It had been about three months since AVI-SPL announced that it had acquired VideoLink, a Boston-based video services provider.
By many accounts (including CI’s) it’s a big deal for the Tampa, Fla.-based integration firm to acquire a company that specializes in helping customers record, edit and manage their own video content. After all, integration firms have always been in the video business but with only a few exceptions the integration firm end of that business has started after the content was created.
A key component of the acquisition allows AVI-SPL to tap into VideoLink’s patented ReadyCam video studio — essentially a customized production studio created by VideoLink for customers’ specific spaces and purposes that provides customers with cameras, production technology, lighting and everything needed to create videos in their spaces without the need for expertise while production is handled remotely as a service by VideoLink.
In theory, AVI-SPL sales professionals can appeal to customers’ need for content creation across all markets by presenting the ReadyCam and offering a video content-related managed service.
It’s all theory, of course, until those AVI-SPL sales professionals buy into the concept. That’s one reason why the 2017 edition of the AVI-SPL Sales Acceleration Summit, which took place this month in Orlando, was pivotal.
Richard Silton, president and CEO of VideoLink, was on hand to answer questions, address concerns and solve issues related to rolling out ReadyCam.
The timing of the Sales Acceleration Summit was perfect for that, said senior VP of sales Dale Bottcher. “This event was their chance to see to see ReadyCam and get all the 200 sellers to see it, touch it and really understand it.”
During the AVI-SPL Sales Acceleration Summit, I talked to Bottcher and CEO John Zettel about how the firm can capitalize on the unique opportunity presented by the acquisition of VideoLink.
On preparing AVI-SPL sales pros to present content creation:
Zettel: I think we’ve seen some huge challenges in terms of the experiences that [customers] have around technology and especially around video technology. So the biggest opportunity we have is to smoothly integrate the two companies to be able to take the knowledge base they have and be able to help train up so that we can start having the right conversations. At first it’s going to be more teaming type of approach. [VideoLink has] field sellers as well.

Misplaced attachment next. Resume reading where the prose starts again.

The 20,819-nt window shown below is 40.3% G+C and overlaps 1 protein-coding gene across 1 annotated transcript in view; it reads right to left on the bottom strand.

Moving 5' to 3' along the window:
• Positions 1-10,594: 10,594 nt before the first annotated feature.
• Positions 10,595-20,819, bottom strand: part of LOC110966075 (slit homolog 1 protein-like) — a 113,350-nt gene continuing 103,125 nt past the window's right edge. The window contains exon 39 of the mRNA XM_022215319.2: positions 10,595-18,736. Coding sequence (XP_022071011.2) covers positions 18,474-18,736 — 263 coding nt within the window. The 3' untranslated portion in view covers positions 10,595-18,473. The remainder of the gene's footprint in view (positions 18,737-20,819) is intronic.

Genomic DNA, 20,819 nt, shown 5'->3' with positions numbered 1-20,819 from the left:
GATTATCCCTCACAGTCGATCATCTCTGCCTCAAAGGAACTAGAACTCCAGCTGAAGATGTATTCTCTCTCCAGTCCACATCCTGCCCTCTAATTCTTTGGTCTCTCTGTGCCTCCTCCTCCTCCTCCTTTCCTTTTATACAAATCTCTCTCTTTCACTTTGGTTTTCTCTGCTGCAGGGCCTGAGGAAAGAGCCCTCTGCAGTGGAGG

VideoLink has a ton of content and training materials that they develop on their solutions, so we’ll be leveraging the collateral that they’ve developed to train up our team. But not only just on products but taking it a step further to really talk about the experiences and how to use video, manage the digital content and how to create it so it’s more impactful in terms of the outcomes.
I think it’s a little bit of evolution.
Bottcher: We talked about the digital workplace transformation. [Digital video content] is a key component of that digital workplace transformation that companies are going through. If you’re looking at collaboration and looking at communication, digital is where it’s moving to. We feel like that was a need that we had to fill.
VideoLink has a very nice application with the content creation team that can do that. You can create remote productions skills and have that as a service so you don’t have to have in-house. So we feel like it gives our customers a really good option of you can still create all of that broadcast quality content but you can pick how you want to manage that, how you want to produce it.
On tying VideoLink into AVI-SPL’s Symphony manages services platform:
Bottcher: So where do we bring that into our Symphony platform to then be able to give the metrics find as well? VideoLink is very good at the quality, the production value, the creative content. The next piece will be how do we measure usage for our customers and that’s where Symphony will come in, but that’s a road map item for us right now.
Zettel: [Sympony] is part of the core of managing support going forward, and this fits in with that. The difference for me is there’s the production side of it which is different than the monitoring. They offer monitoring as well but that production side just gives us an added piece compared to what we would do.
On the reaction during the sales summit to selling VideoLink:
Zettel: People are just coming out of the roof. “I want to talk to this customer. I want to talk to this customer. I want to talk to this customer.” So there was some adoption [during the event]. We had our early adopters [prior to the event], some customers that were a real easy fit for our salespeople to visualize through our written word and in talking about it.
But it was seeing it where it just quadrupled.
On AVI-SPL and VideoLink’s symbiotic relationship:
Bottcher: Think about from a video length perspective versus how we go to market. When we deal with a customer we typically deal with hundreds of meetings spaces and VideoLink is coming in looking to get maybe one space within that company.
It’s a tougher uphill climb [for VideoLink] versus us already being there and talking about 99 percent of the other spaces. It’s such an easy add-on when you look at it from that perspective.
Zettel: It also makes for easier in-roads for VideoLink, which is kind of what makes it a natural merging.
On customers’ content and integration decision makers being different:
Bottcher: I can confirm it, yes.
We [AVI-SPL] certainly are dealing with IT. We’ve seen even almost a flip back now with standardization … So it is sort of broadening our go-to-market a little bit so it’s an education process.